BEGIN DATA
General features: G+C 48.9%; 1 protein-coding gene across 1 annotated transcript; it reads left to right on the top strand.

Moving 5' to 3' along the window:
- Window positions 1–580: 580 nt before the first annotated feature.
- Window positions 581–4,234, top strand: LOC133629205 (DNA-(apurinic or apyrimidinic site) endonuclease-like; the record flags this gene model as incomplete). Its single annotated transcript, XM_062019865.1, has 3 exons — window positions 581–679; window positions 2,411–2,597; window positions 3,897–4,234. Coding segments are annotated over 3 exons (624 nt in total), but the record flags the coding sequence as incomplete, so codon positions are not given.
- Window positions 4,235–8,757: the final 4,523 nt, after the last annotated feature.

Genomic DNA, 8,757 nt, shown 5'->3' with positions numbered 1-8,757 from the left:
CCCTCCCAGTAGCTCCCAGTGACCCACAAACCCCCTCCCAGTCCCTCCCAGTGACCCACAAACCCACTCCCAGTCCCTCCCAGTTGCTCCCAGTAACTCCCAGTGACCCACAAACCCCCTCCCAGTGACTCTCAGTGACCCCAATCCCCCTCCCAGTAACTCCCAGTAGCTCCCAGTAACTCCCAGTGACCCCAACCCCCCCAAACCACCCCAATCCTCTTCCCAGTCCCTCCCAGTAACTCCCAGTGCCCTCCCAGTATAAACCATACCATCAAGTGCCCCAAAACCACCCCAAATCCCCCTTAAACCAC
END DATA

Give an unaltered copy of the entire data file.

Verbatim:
General features: G+C 48.9%; 1 protein-coding gene across 1 annotated transcript; it reads left to right on the top strand.

Moving 5' to 3' along the window:
- Window positions 1–580: 580 nt before the first annotated feature.
- Window positions 581–4,234, top strand: LOC133629205 (DNA-(apurinic or apyrimidinic site) endonuclease-like; the record flags this gene model as incomplete). Its single annotated transcript, XM_062019865.1, has 3 exons — window positions 581–679; window positions 2,411–2,597; window positions 3,897–4,234. Coding segments are annotated over 3 exons (624 nt in total), but the record flags the coding sequence as incomplete, so codon positions are not given.
- Window positions 4,235–8,757: the final 4,523 nt, after the last annotated feature.

Genomic DNA, 8,757 nt, shown 5'->3' with positions numbered 1-8,757 from the left:
CCCTCCCAGTAGCTCCCAGTGACCCACAAACCCCCTCCCAGTCCCTCCCAGTGACCCACAAACCCACTCCCAGTCCCTCCCAGTTGCTCCCAGTAACTCCCAGTGACCCACAAACCCCCTCCCAGTGACTCTCAGTGACCCCAATCCCCCTCCCAGTAACTCCCAGTAGCTCCCAGTAACTCCCAGTGACCCCAACCCCCCCAAACCACCCCAATCCTCTTCCCAGTCCCTCCCAGTAACTCCCAGTGCCCTCCCAGTATAAACCATACCATCAAGTGCCCCAAAACCACCCCAAATCCCCCTTAAACCAC